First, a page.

Speaking Hypothetically

Yesterday there was a post floating around on tumblr that was a drawing of a fat disabled woman with the signs “Fuck Diets” covering her naked flesh. What many people saw was a person rejecting diet culture and the shame that comes along with not only being fat but also being disabled. Something that was suppose to be positive was turned into a conflict due to a few trolls that wanted to decide that this fictional person was disabled due to an illness not being taken care of. I find it pointless to discuss the semantics of the whole conversation because I find the idea that people are putting a label of disease on a fat body, a disabled and fictional drawing of a body ludicrous.  It is truthfully the sign of how much fat stigma is alive in our society that even a drawing meant to be positive and show body diversity is turned into something it isn’t.

What I want to talk about is the reaction from the people who were trashing the drawing by saying that their response was a hypothetical situation the drawing could be depicting. When people say that they are speaking hypothetically what they really mean is that they are not talking about you, so you don’t have the right to find what they are saying offensive. This kind of response to a push back against negative comments is not only meant to try and negate the emotional reaction of those people who are offended, but is also a way to try and silence the ability of anyone who takes issue with the person’s harmful stance. By saying that they are talking about a hypothetical situation it also makes it so that a person who has had their own body read in a similar fashion has no space to speak out, because clearly they are not speaking about actual situations that have happened to actual people.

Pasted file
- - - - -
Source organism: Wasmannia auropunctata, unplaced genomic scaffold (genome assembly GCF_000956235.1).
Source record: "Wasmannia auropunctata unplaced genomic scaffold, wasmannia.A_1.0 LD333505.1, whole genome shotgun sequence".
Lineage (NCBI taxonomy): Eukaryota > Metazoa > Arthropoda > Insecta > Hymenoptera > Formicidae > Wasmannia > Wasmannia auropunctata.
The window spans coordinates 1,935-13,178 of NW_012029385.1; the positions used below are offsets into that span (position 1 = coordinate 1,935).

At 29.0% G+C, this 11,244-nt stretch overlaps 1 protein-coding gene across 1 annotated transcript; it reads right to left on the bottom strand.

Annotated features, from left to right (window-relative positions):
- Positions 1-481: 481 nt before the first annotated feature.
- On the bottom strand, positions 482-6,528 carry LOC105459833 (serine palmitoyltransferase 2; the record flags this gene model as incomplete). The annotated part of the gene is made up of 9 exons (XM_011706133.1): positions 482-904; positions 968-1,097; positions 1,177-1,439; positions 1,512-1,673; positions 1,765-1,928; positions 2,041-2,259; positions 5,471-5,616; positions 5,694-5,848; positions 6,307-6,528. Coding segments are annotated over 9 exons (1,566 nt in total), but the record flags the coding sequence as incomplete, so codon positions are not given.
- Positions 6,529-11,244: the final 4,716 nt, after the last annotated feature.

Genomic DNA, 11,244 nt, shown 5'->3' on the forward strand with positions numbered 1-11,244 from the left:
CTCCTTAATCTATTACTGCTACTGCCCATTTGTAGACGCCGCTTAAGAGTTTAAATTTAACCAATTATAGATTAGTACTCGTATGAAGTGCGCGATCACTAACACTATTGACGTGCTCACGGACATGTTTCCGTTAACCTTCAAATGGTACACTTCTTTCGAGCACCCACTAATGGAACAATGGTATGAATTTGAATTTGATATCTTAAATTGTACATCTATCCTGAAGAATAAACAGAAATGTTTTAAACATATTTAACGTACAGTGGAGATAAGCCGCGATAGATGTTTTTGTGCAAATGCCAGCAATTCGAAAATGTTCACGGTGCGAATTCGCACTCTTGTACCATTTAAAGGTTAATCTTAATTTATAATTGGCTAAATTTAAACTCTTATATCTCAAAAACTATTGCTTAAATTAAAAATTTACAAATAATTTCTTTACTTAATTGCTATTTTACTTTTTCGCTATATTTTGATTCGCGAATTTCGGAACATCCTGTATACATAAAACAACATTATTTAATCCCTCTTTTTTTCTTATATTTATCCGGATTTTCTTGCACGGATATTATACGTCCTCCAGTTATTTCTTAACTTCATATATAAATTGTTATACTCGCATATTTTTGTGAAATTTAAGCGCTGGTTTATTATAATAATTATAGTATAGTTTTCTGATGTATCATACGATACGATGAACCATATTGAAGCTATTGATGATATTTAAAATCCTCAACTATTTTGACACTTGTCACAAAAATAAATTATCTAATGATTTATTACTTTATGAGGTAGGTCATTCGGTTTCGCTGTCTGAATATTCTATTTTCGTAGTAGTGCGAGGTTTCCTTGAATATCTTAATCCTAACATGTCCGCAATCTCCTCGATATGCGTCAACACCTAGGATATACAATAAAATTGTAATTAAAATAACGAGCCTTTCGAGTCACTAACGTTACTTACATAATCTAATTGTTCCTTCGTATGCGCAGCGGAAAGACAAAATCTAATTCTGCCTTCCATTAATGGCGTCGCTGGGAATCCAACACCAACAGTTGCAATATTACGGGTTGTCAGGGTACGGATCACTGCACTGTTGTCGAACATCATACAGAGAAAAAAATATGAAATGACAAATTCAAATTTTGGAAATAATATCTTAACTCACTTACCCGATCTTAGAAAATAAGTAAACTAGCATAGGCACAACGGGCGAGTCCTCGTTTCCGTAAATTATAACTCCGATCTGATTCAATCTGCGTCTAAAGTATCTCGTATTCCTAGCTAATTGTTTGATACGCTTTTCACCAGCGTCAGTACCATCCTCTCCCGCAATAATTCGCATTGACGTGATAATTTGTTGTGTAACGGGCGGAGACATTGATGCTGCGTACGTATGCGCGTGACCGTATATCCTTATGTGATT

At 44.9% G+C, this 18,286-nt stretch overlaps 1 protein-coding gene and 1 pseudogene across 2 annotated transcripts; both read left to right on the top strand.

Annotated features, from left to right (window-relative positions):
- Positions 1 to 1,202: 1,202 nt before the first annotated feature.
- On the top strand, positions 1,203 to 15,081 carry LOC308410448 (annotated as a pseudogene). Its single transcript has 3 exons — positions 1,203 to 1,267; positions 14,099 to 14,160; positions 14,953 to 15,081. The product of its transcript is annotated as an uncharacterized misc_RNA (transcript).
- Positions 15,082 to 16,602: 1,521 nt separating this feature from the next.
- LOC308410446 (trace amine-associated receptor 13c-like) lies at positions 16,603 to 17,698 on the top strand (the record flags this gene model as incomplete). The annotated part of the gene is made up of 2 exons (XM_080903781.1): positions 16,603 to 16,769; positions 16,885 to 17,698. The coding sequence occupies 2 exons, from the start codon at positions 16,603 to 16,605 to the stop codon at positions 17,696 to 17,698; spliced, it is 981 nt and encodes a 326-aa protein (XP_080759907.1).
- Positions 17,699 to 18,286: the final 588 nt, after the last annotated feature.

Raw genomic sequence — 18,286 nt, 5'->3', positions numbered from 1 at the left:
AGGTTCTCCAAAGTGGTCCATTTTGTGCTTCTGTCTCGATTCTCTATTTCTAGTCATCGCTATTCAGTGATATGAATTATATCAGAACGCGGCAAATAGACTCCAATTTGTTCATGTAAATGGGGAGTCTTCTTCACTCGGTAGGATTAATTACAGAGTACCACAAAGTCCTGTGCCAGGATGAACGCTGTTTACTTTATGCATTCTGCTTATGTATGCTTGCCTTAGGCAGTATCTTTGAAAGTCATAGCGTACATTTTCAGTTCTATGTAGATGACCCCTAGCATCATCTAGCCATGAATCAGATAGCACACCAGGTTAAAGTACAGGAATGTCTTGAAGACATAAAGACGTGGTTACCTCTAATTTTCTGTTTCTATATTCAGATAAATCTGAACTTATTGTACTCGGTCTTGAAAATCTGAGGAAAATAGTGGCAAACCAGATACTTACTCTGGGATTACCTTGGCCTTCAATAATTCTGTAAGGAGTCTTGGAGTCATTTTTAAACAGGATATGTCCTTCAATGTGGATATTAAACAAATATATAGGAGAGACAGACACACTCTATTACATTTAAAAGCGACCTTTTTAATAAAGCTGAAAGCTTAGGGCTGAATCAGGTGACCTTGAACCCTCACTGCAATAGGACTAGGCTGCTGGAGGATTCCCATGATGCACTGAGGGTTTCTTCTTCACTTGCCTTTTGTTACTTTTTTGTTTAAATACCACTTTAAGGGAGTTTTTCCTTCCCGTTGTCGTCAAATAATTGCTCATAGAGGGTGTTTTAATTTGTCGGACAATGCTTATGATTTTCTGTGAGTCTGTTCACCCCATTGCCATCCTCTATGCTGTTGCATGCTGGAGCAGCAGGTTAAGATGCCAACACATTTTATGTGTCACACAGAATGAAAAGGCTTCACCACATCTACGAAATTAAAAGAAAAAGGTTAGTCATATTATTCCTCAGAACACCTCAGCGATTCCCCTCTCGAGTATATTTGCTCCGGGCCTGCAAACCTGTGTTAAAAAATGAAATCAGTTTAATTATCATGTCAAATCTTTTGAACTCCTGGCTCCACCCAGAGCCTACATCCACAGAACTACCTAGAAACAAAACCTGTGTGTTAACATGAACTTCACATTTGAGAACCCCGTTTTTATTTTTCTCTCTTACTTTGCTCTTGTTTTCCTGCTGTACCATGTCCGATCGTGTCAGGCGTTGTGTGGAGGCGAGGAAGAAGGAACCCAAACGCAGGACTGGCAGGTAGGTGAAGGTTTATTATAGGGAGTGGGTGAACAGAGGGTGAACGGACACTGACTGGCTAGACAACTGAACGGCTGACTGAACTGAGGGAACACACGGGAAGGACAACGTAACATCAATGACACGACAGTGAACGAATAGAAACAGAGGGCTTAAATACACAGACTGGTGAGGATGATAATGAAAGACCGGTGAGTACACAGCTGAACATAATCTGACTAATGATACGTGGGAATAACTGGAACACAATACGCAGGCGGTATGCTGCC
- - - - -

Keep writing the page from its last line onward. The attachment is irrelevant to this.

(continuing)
Attacking a drawing, that doesn’t depict a real person, gives people who are blinded by their own prejudice an ability to try and remove their own responsibility that is connected to the harm their words cause. The issue really isn’t that they are reading a drawing of a person that was meant to be positive, but that they are trying to negate the reality that their words have been said about real people, with real bodies that live in reality. Their lives and body should never be used as a hypothetical situation

When fat disabled bodies are read as a being the result of an inability to take care of ones self that is not only fat phobia but also ableism in action. When someone sees a fat disabled body and automatically assumes that the state of their body is the end result of mismanaged care that is directly related to growing up in a society where you are socialized with fat phobic thinking. We are continually taught fat people have X illness and that illness results in X state of body, then our minds fill in the blank. Without challenging social conditioning no one is able to break away from the fat stigma that is so ingrained within our society.